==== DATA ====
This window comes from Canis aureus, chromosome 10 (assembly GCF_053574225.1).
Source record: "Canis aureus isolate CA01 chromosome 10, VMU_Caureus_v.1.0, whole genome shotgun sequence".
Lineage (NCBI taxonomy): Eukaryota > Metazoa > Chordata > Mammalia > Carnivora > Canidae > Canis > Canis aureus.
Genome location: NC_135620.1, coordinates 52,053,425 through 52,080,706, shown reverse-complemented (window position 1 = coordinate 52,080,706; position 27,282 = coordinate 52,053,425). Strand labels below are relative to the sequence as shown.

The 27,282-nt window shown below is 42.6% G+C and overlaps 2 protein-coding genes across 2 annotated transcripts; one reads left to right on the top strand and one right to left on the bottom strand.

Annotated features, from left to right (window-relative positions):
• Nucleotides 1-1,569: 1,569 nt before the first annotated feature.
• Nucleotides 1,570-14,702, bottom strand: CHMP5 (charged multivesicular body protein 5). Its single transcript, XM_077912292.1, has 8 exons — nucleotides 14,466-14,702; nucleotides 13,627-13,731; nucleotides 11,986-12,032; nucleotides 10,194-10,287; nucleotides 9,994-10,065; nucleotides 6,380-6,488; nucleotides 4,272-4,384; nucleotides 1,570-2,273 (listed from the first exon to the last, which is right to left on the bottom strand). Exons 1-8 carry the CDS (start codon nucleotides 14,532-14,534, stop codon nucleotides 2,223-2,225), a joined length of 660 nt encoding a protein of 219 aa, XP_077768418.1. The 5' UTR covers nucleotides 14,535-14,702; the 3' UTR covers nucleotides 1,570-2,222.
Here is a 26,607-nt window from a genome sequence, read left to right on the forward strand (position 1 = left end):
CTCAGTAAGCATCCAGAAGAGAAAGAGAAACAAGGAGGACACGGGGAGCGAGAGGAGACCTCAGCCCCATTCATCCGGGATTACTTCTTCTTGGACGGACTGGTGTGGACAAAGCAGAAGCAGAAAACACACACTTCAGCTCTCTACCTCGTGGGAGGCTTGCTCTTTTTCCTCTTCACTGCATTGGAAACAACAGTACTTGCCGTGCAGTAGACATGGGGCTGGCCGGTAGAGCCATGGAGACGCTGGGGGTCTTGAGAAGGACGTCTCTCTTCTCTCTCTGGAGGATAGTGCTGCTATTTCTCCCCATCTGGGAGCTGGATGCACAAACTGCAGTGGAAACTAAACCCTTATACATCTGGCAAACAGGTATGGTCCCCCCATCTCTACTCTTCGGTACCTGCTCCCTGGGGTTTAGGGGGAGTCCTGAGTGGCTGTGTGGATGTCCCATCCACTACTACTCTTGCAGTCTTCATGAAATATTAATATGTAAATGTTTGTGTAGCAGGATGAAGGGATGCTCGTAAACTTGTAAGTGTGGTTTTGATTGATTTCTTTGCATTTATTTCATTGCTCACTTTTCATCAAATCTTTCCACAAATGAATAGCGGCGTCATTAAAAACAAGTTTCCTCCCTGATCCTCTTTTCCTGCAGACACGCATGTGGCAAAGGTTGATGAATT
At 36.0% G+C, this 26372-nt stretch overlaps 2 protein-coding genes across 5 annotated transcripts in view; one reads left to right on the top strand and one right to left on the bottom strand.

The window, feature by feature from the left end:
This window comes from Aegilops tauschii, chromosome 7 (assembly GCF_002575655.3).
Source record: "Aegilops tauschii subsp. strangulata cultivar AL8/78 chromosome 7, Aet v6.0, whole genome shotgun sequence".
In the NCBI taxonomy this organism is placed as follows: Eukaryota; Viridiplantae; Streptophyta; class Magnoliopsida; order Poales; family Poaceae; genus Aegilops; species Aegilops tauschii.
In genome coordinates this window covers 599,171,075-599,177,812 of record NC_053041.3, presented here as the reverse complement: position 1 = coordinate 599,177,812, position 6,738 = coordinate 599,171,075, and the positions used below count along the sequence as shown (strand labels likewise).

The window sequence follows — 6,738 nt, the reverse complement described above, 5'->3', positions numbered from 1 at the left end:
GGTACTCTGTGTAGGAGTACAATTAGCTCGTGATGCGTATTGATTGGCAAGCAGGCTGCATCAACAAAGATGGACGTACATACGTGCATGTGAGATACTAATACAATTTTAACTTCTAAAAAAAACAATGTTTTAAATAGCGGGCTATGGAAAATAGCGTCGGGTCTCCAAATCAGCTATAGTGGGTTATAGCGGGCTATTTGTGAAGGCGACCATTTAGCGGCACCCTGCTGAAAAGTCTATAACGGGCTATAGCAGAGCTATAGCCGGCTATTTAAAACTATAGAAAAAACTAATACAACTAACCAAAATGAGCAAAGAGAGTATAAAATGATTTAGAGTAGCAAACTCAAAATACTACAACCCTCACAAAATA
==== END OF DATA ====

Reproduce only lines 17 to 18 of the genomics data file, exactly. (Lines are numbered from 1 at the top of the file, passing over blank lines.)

The window sequence follows — 6,738 nt, the reverse complement described above, 5'->3', positions numbered from 1 at the left end:
GGTACTCTGTGTAGGAGTACAATTAGCTCGTGATGCGTATTGATTGGCAAGCAGGCTGCATCAACAAAGATGGACGTACATACGTGCATGTGAGATACTAATACAATTTTAACTTCTAAAAAAAACAATGTTTTAAATAGCGGGCTATGGAAAATAGCGTCGGGTCTCCAAATCAGCTATAGTGGGTTATAGCGGGCTATTTGTGAAGGCGACCATTTAGCGGCACCCTGCTGAAAAGTCTATAACGGGCTATAGCAGAGCTATAGCCGGCTATTTAAAACTATAGAAAAAACTAATACAACTAACCAAAATGAGCAAAGAGAGTATAAAATGATTTAGAGTAGCAAACTCAAAATACTACAACCCTCACAAAATA